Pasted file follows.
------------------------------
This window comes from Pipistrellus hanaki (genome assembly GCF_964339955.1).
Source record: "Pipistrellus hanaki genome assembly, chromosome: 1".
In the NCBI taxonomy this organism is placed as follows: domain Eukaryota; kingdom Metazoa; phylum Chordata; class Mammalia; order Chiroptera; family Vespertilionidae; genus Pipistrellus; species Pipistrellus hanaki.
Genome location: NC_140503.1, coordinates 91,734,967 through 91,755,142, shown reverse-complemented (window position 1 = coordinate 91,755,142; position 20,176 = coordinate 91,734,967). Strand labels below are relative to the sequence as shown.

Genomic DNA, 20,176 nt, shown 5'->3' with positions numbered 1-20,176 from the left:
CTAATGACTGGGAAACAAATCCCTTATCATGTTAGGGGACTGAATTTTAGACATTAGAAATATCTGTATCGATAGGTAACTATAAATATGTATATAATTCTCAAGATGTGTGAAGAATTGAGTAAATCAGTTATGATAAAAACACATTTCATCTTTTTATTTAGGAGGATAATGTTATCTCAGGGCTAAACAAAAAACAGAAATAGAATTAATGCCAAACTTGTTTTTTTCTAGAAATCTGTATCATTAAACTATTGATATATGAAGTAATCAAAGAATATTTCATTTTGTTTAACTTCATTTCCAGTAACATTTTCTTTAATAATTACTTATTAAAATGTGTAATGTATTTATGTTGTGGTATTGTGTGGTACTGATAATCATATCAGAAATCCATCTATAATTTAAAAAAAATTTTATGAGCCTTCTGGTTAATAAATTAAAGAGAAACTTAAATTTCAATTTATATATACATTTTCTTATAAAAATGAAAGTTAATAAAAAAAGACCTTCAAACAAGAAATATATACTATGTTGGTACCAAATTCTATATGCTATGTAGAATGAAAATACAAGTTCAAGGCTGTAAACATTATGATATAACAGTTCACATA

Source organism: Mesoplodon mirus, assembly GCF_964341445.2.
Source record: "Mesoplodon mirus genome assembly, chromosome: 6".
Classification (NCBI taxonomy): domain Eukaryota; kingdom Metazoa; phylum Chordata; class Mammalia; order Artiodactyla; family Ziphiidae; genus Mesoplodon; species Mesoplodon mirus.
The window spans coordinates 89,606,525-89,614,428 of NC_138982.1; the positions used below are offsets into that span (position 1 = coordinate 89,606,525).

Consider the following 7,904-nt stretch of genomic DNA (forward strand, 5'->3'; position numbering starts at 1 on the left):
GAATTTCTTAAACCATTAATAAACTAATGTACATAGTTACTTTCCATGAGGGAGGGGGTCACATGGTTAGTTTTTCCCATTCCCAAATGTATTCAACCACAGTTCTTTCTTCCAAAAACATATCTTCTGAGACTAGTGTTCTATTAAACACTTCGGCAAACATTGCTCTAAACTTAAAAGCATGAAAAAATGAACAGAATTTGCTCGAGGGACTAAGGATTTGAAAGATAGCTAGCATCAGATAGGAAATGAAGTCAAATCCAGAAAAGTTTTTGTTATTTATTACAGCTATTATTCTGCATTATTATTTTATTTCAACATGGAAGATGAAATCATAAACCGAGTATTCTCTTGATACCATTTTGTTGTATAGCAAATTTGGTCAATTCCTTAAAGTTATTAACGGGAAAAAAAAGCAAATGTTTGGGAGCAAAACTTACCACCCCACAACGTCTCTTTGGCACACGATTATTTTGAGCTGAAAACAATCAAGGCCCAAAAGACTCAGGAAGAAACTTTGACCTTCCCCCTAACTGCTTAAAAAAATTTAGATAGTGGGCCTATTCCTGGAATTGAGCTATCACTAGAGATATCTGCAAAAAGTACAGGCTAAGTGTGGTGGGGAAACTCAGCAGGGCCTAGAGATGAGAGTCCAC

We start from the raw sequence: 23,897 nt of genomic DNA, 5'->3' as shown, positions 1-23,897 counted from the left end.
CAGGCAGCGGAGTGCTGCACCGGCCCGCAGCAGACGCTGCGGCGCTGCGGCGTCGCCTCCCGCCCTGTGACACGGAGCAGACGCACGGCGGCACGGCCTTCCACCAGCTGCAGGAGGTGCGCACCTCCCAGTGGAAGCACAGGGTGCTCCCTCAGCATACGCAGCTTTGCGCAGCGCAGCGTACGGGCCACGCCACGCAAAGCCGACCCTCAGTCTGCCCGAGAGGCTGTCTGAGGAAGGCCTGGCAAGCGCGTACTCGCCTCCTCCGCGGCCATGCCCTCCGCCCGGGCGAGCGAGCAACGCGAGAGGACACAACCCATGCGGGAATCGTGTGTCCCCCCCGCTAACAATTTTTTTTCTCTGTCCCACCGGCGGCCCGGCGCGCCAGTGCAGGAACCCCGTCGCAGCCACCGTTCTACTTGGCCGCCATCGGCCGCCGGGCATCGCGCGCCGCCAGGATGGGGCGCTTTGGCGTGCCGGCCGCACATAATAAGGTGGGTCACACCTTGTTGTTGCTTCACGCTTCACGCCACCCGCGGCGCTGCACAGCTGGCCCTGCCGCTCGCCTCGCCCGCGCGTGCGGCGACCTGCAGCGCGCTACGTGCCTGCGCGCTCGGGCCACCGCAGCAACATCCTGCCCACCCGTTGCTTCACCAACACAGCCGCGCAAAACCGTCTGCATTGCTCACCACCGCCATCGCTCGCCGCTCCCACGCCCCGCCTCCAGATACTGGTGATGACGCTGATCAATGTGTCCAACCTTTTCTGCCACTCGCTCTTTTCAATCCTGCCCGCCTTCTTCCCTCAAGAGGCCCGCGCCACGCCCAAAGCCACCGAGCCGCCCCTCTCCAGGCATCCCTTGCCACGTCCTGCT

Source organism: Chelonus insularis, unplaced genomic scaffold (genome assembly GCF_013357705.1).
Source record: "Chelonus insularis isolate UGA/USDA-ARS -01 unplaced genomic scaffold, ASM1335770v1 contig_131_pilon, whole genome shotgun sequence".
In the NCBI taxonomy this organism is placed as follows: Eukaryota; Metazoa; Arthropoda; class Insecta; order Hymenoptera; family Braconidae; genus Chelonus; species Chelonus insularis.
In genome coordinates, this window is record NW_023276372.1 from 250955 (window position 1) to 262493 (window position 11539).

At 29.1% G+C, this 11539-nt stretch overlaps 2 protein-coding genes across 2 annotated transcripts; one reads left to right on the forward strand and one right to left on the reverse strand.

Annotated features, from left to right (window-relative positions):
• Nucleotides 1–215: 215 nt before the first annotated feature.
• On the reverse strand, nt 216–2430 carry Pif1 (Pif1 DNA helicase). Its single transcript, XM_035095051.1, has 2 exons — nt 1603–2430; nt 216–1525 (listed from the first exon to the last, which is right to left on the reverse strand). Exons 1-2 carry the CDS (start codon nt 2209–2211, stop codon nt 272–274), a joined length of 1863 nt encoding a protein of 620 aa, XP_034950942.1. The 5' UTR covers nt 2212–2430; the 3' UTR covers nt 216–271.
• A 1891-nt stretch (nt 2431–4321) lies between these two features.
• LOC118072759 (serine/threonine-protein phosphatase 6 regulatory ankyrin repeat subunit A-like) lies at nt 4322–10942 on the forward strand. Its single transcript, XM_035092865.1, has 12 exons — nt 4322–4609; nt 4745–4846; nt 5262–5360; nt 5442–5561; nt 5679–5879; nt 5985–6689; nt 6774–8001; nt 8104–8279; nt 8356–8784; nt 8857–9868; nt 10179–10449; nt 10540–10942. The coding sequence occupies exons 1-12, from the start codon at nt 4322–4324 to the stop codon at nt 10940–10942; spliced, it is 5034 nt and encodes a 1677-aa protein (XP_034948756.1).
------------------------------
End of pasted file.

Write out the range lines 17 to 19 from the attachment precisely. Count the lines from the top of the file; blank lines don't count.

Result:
In the NCBI taxonomy this organism is placed as follows: Eukaryota; Metazoa; Arthropoda; class Insecta; order Hymenoptera; family Braconidae; genus Chelonus; species Chelonus insularis.
In genome coordinates, this window is record NW_023276372.1 from 250955 (window position 1) to 262493 (window position 11539).

At 29.1% G+C, this 11539-nt stretch overlaps 2 protein-coding genes across 2 annotated transcripts; one reads left to right on the forward strand and one right to left on the reverse strand.